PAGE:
- The Washington Times - Friday, October 16, 2020

A federal district court in Washington upheld a lawsuit against the city of Seattle on Friday, ruling the plaintiffs “plausibly” present a case that they were harmed during the organized protests there in June.

More than 20 businesses and individuals sued the city on June 24, alleging they suffered severe economic losses and were forced to live in fear and among filth for weeks when protesters took over several blocks not far from City Hall, and city officials effectively ceded authority and control to the protesters.

Protesters dubbed their zone the “Capitol Hill Official Protest,” or CHOP. The unrest surfaced days after George Floyd died while in Minneapolis police custody, and became one of the first and biggest of many urban protests over alleged “systemic racism” that often included arson and looting.

The city had moved to toss the lawsuit, but with the exception of an equal protection violation allegation that was dismissed without prejudice, U.S. District Judge Thomas Zilly upheld the suit’s other sections and declined to reject potential class action certification of it.

“Plaintiffs plausibly allege that the City’s actions — encouraging CHOP participants to wall off the area and agreeing to a “no response” zone within and near CHOP’s borders — foreseeably placed Plaintiffs in a worse position than they would have been in absent any City intervention whatsoever,” Judge Zilly wrote.

“Their allegations are also sufficient to show that the City acted with deliberate indifference to that danger,” he wrote.

While the situation in Seattle unfolded, Mayor Jenny Durkan tweeted praise and encouragement to protesters, and told national media it could signal a “summer of love.”

Almost as soon as the protest began, Seattle police abandoned their East Precinct with the zone, and authorities’ response times to the zone lengthened. Piles of garbage and feces mounted, graffiti covered the walls and protesters with bullhorns and fireworks were active virtually around the clock, the lawsuit said.

Former Seattle Police Chief Carmen Best seemed to differ with Ms. Durkan at times, as Ms. Best was sharply critical of officials’ apparent unwillingness to secure public property and lives within the 7-acre zone.

Within two weeks, incidents of sporadic gunfire erupted in CHOP, leaving two people dead and several wounded.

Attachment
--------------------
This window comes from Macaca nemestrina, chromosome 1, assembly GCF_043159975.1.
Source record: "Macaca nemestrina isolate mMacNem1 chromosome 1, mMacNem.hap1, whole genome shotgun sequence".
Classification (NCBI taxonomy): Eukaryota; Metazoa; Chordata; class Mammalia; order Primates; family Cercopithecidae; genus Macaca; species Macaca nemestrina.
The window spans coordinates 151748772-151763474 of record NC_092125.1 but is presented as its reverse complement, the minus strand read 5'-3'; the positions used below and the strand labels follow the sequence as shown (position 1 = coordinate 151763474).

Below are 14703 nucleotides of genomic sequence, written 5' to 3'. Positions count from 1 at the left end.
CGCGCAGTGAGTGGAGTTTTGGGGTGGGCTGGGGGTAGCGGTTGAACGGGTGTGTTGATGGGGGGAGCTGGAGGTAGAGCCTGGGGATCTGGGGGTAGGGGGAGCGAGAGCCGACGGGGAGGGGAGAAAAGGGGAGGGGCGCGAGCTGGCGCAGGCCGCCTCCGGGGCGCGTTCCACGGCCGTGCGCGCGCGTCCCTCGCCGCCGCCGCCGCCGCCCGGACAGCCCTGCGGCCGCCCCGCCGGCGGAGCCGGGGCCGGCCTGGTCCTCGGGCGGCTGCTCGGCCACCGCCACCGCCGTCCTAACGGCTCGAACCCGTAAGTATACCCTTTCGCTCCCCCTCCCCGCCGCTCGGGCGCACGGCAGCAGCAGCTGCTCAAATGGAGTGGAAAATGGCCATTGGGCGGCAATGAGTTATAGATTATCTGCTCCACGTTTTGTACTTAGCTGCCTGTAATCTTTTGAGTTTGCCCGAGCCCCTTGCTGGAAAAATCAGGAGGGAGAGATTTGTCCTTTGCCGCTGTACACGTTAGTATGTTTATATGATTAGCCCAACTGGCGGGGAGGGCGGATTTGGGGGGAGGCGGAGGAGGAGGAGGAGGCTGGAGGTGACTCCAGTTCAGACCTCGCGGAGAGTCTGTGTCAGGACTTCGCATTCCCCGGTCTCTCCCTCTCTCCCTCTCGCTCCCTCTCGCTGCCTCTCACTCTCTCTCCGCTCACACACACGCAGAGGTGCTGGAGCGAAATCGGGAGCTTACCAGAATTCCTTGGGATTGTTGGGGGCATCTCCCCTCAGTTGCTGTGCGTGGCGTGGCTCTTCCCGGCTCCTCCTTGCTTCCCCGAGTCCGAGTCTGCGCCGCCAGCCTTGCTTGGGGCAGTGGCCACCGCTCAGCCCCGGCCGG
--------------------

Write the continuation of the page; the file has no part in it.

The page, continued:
City officials can hardly claim ignorance of the potential repercussions of their decisions and statements last June, Judge Zilly ruled.

“Rather, Plaintiffs plausibly assert that the City’s endorsement of, and the provision of material support to, CHOP set in motion a series of acts by certain CHOP participants, who the City knew or reasonably should have known would deprive Plaintiffs of protected property interests,” Judge Zilly wrote.

The Seattle City Attorney’s office did not respond to an email asking if it had any comment on Friday’s ruling.

Angelo Calfo, lead attorney for the plaintiffs, said he remains incredulous at the decisions City Hall made last June.

“It remains hard to believe that the city abandoned this neighborhood, left it without police or emergency services, and yielded control of it to some segments of protesters who defaced, damaged, and destroyed it,” Mr. Calfo told The Washington Times.

“This diverse and culturally and economically rich neighborhood continues to feel the effects of the city’s endorsement of the CHOP,” he said. “The Court’s thoughtful decision allows our lawsuit to proceed and we aim to require the city to make this neighborhood and its citizens whole again.”

The lawsuit offered numerous examples of the losses and hardships endured by residents and businesses as protesters, some armed, milled about the street, and a tent city bloomed at Cal Anderson Park within the area, which was also known as the “Capitol Hill Autonomous Zone,” or CHAZ.

For example, a tattoo parlor’s owners allege the city’s lack of action forced it “to close its doors and prevent[ed] it from generating any revenue.”

Similarly, a labeling company said it suffered sharp declines in income from both its core business and rentals, and business declined as employees became increasingly fearful of coming to work.

A local liquor store said its revenues declined 70% during the protests, while a physical therapy outfit and a locksmith said they saw revenue drop by 60%.

As this unfolded, Ms. Durkan tweeted that CHOP, “is not a lawless wasteland of anarchist insurrection — it is a peaceful expression of our community’s collective grief and their desire to build a better world,” according to the lawsuit.

While Judge Zilly did dismiss a claim of equal protection violations — noting among other things that all parties profess support for the Black Lives Matter movement — he did so without prejudice.

Judge Zilly said it would not be proper for a district judge to rule out a potential class action lawsuit, and wrote that, “plaintiffs’ evidence could plausibly show that the city adopted a policy and practice of endorsing CHOP, or that the city knew or should have known that its action would result in harm to the plaintiffs.”

• James Varney can be reached at jvarney@washingtontimes.com.

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